The more important question is, why his base will stay with him no matter what. And you know what, even if they will, it is incumbent upon those people that are not in his base but like him for certain things to finally say, listen, this doesn't work anymore. It doesn't matter how high the stock market is or what the return to the shareholders is or what the unemployment rate is. You cannot basically undermine the very essence of what the United States of America is, because that can't last for a long time.

AXELROD: Leave yourself out of it for now. What kind of candidate do you think needs to run in 2020, to be an effective counterpoint to Trump?

LANDRIEU: That's an excellent question, because the Democratic Party can always be counted on to shoot itself in the foot. If it was a constructive primary, then, as you know, the Democratic Party, much like the Republican Party, in a family food fight, we have a number of different iterations. You have the progressive wing of the party really tilting to the left. Then you have basically the moderates. Then you have the people that kind of fall in both categories that are inside and outside players.

Just for me, this notion of having a new, young, Macron come along, that may happen. I'm more of a traditionalist. And you know, I would like somebody with great experience. I would like somebody that could restore America's stature in the world from day one. I would like to know somebody who knows exactly what they are doing because they have done that before that can stabilize and just rebalance the country for four years.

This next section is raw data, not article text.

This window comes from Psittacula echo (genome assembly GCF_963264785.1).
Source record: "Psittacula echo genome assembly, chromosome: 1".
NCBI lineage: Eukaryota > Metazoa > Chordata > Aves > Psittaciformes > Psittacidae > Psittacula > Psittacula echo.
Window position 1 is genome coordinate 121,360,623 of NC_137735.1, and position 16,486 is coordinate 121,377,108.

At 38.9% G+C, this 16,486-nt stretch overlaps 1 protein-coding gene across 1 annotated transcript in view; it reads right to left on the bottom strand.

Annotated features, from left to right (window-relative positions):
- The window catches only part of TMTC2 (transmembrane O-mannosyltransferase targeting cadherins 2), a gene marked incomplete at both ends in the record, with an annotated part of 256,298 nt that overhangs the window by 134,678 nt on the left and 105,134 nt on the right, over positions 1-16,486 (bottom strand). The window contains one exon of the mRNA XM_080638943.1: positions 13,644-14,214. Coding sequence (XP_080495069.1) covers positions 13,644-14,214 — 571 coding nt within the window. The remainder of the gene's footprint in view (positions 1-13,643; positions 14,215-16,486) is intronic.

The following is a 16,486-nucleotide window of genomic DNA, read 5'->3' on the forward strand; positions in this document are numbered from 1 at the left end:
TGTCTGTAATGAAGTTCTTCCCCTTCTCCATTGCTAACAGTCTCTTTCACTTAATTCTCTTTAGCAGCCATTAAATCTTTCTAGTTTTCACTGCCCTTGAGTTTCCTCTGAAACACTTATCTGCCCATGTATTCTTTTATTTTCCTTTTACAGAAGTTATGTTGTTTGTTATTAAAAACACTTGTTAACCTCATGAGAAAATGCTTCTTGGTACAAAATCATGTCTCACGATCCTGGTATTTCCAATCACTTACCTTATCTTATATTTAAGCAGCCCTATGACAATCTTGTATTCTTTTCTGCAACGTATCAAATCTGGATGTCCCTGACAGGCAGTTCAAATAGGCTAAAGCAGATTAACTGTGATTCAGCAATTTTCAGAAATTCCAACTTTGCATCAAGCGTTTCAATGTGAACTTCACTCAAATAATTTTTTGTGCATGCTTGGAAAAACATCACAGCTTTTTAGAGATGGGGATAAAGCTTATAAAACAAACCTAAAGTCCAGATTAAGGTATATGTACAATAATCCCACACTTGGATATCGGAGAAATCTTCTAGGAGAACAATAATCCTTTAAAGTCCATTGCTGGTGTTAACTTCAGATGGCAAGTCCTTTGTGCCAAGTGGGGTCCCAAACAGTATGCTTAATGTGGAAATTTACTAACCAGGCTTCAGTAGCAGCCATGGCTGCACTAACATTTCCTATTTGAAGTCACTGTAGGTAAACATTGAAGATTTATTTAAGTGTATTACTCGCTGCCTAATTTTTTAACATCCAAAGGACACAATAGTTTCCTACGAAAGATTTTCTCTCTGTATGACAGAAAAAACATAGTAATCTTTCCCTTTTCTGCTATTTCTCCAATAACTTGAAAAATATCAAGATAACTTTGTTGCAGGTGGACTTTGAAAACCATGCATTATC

[19:25:50] AXELROD: It sounds like you are kind of describing Joe Biden.

LANDRIEU: I think I am, honestly. I think that if I had to pick today, I would -- and he could take over tomorrow, and you know, life would be a lot better for everybody. And plus, he understands working class folks in a way that most people don't. But for my liking, I think stability, I think certainty, I think a good world view, I think experience, all that stuff should matter more to the world at the moment than anything else.

AXELROD: You know, a number of mayors are considering --

LANDRIEU: Yes. Some really good ones.

AXELROD: But what you are describing doesn't seem to speak to the mayors. No one has ever been elected president as a mayor.

LANDRIEU: That's true.

AXELROD: And do you think mayors have the experience necessary to run the country?

LANDRIEU: Yes, actually. Yes. But I want to state clearly about this. If we were in a normal time, and we are not in a normal time. We are in an abnormal time. Then my view might be different about who should ascend to the nomination of the Democratic Party.

As it relates to mayors, though, I don't think there's another job in America that actually prepares you to be president better than mayor of a major American city because mayors are executing every day. And that is what they do. They are in fact CEOs.

AXELROD: You are also more exposed. You get feedback from your constituents.

LANDRIEU: Well, let me tell you it works because I have gotten laced, you know, more times than I would like to. But in the morning if my wife said, we don't have any bread and you run to the store and grab some milk. You know, by the time I get out of my car and get that milk and get back to my car, I have been spoken to in ways that would make you blush. If the day before, you get something that people didn't like.

When I go to the cleaners, when I'm at the market. When I'm at a restaurant, what happened to Sarah Huckabee Sanders, that has happened to me.